When it comes to what influences housing markets in New Zealand and Australia, we're all in it together.
Kiwi and Aussie house prices are primarily being driven by precisely the same forces, rather than by one-off local factors.
Factors which influence cities - such as short-term immigration trends - might have a sharp short-term effect but are evened out over time.
That is the conclusion of a new housing study released this morning from Ryan Greenaway-McGrevy, Arthur Grimes and Mark Holmes of Motu Economic and Public Policy Research.
They examined eight main cities in each of Australia and New Zealand: Sydney, Melbourne, Brisbane, Perth, Adelaide, Hobart, Darwin, Canberra, Auckland, Wellington, Christchurch, Hamilton, Tauranga, Dunedin, Napier-Hastings and Palmerston North.
The study reached firm conclusions.
"Our results demonstrate that there is just one aggregate source of shock that drives the non-stationary (i.e. permanent) trend component of all sixteen cities across the two countries. All other idiosyncratic shocks to city prices are stationary (i.e. temporary) and so their effects wither in the long run," the study found.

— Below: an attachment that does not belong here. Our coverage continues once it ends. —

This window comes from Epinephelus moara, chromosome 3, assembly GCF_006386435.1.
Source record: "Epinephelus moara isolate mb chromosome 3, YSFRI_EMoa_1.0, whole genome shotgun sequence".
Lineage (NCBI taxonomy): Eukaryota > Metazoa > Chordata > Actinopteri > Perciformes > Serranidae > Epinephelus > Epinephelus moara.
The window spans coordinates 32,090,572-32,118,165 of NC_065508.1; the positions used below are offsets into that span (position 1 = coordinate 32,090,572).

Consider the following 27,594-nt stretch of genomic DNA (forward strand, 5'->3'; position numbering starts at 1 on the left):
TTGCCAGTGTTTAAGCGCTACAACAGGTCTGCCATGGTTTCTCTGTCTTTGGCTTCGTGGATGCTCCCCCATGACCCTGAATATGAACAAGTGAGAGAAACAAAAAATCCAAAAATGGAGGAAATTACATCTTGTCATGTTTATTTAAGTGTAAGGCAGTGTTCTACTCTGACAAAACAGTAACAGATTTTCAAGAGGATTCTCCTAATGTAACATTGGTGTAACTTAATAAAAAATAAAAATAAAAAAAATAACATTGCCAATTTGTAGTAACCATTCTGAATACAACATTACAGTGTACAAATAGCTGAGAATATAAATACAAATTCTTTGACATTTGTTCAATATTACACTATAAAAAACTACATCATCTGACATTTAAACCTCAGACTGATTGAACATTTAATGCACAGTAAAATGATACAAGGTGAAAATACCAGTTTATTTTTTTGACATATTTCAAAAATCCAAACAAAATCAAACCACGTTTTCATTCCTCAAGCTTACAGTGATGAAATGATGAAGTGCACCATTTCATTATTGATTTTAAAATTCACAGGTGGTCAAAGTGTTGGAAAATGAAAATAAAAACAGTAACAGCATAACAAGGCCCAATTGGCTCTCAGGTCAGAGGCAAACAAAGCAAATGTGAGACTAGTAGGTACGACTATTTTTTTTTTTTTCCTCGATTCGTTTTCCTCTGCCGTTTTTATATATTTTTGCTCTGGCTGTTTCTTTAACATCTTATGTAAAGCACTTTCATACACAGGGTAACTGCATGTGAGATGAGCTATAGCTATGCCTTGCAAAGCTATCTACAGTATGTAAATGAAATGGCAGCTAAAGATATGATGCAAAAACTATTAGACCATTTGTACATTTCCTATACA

"Our results demonstrate a weak form of a single housing market. This means that house prices in cities across Australasia will diverge over time, but are influenced by the same long-term factors. These differences may be caused by differences in house price responses to land prices, migration responses to house prices or to land price responses to migration flows. The latter may reflect either geographical or planning constraints. These constraints may affect how much land is available and therefore how land prices respond to population flows (i.e. to migration).
"Our findings also have implications for macroeconomic policy. We find little evidence that the countries' independent monetary and/or other macro-economic policies have been instrumental in determining long run real house price outcomes in either country."
"In interpreting this finding, recall that our focus is on real house prices, a relative price variable. The implication that monetary policy has been ineffective in controlling this relative price variable is consistent with standard monetary theory, i.e. with the classical dichotomy," it found.